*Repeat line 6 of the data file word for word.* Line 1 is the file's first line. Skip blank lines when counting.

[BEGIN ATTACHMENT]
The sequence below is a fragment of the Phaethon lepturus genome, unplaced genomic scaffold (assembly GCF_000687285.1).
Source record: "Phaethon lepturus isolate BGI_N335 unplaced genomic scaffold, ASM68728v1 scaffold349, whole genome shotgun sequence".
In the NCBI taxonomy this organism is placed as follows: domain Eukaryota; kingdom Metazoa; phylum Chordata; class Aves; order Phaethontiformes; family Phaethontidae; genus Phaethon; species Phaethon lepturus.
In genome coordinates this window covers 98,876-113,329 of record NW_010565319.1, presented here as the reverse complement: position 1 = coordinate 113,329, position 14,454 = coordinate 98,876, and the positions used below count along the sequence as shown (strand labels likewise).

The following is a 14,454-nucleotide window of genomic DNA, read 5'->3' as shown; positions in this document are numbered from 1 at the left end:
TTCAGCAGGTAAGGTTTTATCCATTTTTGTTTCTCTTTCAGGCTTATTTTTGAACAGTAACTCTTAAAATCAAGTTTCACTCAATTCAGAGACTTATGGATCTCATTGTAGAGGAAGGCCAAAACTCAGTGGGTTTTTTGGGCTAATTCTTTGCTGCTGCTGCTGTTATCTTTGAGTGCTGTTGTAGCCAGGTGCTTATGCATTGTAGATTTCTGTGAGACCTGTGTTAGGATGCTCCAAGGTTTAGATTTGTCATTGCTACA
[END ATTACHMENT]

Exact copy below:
TTCAGCAGGTAAGGTTTTATCCATTTTTGTTTCTCTTTCAGGCTTATTTTTGAACAGTAACTCTTAAAATCAAGTTTCACTCAATTCAGAGACTTATGGATCTCATTGTAGAGGAAGGCCAAAACTCAGTGGGTTTTTTGGGCTAATTCTTTGCTGCTGCTGCTGTTATCTTTGAGTGCTGTTGTAGCCAGGTGCTTATGCATTGTAGATTTCTGTGAGACCTGTGTTAGGATGCTCCAAGGTTTAGATTTGTCATTGCTACA